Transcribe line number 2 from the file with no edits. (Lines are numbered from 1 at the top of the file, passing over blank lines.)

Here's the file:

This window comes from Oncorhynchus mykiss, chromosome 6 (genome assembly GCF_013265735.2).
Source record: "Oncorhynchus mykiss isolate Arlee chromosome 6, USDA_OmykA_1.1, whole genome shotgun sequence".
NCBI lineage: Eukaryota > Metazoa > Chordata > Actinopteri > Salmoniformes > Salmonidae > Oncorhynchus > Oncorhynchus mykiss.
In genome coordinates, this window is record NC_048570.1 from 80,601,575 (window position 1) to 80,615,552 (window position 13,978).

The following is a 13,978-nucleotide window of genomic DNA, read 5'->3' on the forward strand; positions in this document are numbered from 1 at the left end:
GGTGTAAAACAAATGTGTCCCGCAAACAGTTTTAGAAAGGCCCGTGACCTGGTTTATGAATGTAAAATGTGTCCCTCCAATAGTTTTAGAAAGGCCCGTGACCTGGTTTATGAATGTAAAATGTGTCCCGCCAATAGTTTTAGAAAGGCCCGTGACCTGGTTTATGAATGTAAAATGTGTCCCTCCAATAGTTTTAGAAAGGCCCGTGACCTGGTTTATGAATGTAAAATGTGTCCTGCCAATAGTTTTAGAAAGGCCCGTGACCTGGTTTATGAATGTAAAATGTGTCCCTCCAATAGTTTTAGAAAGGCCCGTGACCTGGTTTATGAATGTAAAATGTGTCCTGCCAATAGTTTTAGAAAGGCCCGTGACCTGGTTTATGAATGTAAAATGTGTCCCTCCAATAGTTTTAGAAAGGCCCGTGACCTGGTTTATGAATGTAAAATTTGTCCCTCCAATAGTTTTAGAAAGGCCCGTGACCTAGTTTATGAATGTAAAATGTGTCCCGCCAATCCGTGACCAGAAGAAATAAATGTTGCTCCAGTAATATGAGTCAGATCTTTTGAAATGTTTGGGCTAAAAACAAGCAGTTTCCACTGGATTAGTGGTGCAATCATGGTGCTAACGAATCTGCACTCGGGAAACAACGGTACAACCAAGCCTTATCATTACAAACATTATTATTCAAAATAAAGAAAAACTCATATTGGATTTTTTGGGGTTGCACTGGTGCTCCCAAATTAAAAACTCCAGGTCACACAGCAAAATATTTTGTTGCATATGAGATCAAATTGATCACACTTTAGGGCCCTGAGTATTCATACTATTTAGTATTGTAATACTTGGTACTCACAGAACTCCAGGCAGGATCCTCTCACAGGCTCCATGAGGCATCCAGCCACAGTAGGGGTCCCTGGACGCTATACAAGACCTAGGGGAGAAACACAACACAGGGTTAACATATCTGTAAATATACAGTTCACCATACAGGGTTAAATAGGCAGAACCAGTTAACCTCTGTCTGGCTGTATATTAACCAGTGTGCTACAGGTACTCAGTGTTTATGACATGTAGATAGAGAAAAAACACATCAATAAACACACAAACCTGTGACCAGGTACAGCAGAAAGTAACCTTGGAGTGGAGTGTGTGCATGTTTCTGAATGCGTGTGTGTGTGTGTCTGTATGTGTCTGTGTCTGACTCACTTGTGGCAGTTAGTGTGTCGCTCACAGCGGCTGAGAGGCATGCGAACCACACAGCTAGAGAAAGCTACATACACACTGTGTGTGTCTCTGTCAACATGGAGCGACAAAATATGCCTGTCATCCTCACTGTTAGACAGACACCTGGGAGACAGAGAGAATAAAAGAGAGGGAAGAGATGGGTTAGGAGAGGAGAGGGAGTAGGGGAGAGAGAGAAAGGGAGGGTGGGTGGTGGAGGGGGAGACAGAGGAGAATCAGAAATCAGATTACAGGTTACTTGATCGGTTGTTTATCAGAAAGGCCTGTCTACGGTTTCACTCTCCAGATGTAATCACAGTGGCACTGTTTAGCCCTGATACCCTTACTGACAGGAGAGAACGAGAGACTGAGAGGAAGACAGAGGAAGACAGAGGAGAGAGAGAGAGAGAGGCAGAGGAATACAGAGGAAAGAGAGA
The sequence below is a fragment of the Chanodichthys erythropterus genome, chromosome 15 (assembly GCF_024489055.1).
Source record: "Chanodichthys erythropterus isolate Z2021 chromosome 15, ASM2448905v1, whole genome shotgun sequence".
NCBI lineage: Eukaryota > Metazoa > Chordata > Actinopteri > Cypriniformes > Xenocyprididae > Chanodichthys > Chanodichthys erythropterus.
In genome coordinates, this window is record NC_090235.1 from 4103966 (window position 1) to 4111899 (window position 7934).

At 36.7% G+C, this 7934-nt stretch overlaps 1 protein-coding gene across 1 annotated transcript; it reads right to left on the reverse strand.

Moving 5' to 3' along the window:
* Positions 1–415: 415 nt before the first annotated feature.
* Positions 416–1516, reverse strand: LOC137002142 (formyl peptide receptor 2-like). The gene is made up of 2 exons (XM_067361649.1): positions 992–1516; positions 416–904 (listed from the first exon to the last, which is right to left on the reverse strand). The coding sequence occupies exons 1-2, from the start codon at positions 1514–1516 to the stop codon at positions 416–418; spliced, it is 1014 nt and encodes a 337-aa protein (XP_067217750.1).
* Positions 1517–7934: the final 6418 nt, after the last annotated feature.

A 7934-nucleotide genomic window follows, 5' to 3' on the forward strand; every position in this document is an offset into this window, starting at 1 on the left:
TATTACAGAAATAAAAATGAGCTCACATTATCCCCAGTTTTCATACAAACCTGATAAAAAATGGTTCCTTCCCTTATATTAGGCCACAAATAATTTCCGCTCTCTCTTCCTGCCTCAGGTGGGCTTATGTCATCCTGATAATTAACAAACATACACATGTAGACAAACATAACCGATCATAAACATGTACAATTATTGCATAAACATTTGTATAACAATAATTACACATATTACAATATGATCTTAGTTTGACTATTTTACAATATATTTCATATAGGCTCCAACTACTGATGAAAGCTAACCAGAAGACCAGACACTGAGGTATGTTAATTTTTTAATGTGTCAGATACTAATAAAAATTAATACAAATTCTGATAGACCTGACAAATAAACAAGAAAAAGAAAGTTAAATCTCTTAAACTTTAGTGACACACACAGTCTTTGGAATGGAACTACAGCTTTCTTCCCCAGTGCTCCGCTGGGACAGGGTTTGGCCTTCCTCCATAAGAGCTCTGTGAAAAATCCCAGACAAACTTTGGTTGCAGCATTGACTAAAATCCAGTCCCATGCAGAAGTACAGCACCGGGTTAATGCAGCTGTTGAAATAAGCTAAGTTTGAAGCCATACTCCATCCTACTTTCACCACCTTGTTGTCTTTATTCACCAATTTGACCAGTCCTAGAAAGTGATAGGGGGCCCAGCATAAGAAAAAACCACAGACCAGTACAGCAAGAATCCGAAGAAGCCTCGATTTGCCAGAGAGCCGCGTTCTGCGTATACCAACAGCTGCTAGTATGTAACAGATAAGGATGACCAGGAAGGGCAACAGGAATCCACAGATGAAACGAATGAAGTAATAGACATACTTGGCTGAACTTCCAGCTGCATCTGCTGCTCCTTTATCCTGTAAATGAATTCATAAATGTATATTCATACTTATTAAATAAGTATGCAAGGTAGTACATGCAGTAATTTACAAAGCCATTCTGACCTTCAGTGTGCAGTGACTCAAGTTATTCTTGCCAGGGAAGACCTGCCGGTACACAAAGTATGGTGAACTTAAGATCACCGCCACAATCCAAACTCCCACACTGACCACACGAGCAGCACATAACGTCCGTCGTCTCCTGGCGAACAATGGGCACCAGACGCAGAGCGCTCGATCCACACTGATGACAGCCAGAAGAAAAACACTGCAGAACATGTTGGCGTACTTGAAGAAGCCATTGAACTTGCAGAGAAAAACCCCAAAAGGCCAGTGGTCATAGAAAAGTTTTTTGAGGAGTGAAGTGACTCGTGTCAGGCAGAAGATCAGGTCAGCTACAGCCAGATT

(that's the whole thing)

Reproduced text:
Source record: "Oncorhynchus mykiss isolate Arlee chromosome 6, USDA_OmykA_1.1, whole genome shotgun sequence".